Use the scroller on the image above of the Hatch Shell to see the Fourth of July celebrations on the Esplanade on June 30, 1945, left, and July 4, 2010 right.
By Kara Baskin | Globe Correspondent
In 1945, a dignified assemblage of concertgoers commemorated the Fourth of July on the Esplanade, gazing at the five-year-old Hatch Shell with reverence. Perhaps someone waved a flag.
Today, the Fourth is a feat of pyrotechnics and patience. From a distance, the illuminated Shell looks like a UFO. Throngs of people (last year’s crowd was estimated at 500,000) drenched in sweat compete for squares of grass, hoping for a glimpse of the star performer, like Jennifer Hudson last year or Steven Tyler in 2006.
Years ago, I led my then-boyfriend, now husband, to the scene. He hails from rural Connecticut and was unaccustomed to giddy herds. As we bobbled through oceans of flag-draped gawkers, families, untethered teenagers, and beatific souls with umbrellas who looked as if they’d been born there, I swear I watched him shrink.
The lights are brighter, the music is louder, and the crowds are certainly larger than in 1945. But there’s a certain pageantry in mass anticipation. Now there’s a palatable suspense usually reserved for major football games. Frenzied communality trumps social mores. Sure, you might elbow me in the ribs while crooning “My Country ’Tis of Thee” — but we’re alldown here crooning together, united by a city with a history unlike anywhere else on earth.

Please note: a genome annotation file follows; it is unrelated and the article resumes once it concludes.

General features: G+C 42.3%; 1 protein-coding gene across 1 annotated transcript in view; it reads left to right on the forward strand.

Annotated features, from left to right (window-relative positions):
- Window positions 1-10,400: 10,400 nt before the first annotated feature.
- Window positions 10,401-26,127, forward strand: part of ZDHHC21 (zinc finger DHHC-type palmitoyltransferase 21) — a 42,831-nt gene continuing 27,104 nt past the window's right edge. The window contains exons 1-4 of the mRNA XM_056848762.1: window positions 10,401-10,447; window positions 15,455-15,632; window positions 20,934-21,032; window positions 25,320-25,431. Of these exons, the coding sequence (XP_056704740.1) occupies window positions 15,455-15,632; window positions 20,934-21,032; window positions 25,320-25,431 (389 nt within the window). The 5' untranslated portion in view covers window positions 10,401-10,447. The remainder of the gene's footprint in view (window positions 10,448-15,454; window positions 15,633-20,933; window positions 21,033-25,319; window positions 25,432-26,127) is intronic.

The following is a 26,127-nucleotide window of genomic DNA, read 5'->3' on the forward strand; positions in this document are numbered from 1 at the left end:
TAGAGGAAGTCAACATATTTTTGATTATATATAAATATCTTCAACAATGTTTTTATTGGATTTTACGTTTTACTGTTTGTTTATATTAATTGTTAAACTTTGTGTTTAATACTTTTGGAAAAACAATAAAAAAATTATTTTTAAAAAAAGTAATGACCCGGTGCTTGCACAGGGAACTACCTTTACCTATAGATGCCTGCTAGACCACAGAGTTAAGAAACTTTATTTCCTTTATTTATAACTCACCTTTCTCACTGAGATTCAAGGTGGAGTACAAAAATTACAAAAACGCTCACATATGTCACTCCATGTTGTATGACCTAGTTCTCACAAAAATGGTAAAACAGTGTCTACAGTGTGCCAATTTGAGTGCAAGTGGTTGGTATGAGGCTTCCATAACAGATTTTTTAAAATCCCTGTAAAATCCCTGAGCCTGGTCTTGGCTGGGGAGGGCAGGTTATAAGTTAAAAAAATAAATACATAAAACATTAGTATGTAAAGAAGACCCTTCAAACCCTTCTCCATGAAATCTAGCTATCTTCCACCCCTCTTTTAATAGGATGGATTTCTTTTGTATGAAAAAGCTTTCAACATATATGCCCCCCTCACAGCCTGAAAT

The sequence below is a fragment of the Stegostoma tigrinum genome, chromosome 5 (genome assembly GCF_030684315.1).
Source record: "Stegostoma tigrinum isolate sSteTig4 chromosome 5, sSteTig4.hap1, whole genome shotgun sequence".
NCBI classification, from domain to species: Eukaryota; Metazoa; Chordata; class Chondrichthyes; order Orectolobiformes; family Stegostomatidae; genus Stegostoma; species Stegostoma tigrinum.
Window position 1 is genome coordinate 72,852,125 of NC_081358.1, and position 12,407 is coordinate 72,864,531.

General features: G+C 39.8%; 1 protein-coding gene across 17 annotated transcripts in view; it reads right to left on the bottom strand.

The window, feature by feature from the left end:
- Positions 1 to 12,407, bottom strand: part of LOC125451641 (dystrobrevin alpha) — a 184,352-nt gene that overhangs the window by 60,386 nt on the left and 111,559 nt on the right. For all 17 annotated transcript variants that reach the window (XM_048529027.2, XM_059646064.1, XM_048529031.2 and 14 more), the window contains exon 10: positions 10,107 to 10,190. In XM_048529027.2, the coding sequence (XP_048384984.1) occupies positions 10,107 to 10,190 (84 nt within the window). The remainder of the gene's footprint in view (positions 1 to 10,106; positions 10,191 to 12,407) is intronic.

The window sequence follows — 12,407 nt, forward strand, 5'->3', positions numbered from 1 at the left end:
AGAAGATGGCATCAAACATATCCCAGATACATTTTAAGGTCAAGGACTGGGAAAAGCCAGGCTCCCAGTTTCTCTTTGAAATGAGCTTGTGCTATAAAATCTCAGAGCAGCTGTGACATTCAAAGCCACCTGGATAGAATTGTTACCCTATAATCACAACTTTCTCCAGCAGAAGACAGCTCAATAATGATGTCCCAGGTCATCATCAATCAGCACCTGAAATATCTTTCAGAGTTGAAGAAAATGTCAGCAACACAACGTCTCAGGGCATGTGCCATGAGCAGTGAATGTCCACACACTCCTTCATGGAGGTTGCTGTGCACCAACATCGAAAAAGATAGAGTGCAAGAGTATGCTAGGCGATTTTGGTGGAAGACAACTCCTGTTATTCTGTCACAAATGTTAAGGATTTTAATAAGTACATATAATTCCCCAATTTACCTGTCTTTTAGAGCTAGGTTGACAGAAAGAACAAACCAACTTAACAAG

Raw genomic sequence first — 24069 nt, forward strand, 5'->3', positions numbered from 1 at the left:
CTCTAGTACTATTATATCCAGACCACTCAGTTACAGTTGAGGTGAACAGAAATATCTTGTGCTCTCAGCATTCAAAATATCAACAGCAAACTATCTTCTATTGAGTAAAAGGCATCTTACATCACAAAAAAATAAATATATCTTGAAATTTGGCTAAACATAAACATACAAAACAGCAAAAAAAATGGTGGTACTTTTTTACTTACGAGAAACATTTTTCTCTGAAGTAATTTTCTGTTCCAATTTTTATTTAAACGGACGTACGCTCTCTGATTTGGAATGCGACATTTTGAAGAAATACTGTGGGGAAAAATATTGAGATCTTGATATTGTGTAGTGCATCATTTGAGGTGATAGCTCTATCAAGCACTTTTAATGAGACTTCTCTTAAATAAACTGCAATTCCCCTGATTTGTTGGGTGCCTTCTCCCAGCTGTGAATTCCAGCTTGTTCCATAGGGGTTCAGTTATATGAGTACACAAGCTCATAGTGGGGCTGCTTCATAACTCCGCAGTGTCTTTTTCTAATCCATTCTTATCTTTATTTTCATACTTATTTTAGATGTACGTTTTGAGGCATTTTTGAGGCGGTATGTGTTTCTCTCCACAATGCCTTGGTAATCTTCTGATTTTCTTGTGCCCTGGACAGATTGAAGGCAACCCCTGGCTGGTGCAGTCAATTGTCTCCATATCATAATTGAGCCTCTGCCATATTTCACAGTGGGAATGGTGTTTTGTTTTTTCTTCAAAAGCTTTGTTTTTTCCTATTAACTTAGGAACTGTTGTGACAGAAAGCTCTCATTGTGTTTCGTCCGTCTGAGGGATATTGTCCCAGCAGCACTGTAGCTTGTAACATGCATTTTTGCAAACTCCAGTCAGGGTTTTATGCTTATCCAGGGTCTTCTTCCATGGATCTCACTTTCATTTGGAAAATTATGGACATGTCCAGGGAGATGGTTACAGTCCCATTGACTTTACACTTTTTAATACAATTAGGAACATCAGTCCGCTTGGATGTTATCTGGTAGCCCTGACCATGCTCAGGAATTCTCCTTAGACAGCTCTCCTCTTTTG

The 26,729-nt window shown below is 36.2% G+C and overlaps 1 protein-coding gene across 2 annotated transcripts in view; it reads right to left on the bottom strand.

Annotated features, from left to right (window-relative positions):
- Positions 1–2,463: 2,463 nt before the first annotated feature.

As the Boston Pops play their “1812 Overture” finale, which crescendos as fireworks explode above, it’s as if a year’s worth of simmering energy and triumph is being unleashed. We don’t know what the future holds, and certainly this year our minds will be on the recent past with what happened on Boston Marathon Monday, but out there on the Esplanade, we’re rooted in the present. And when we look up, each of us sees the same sky.
July Fourth commemorates the Declaration of Independence. It is hard to feel independent when cheek-to-jowl with someone in a foam Statue of Liberty hat. But we fought to be here then — and as anyone knows who has rushed to the Esplanade at dawn, blanket and stocked cooler in hand, for the best view — we haven’t stopped fighting.
Kara Baskin can be reached at firstname.lastname@example.org.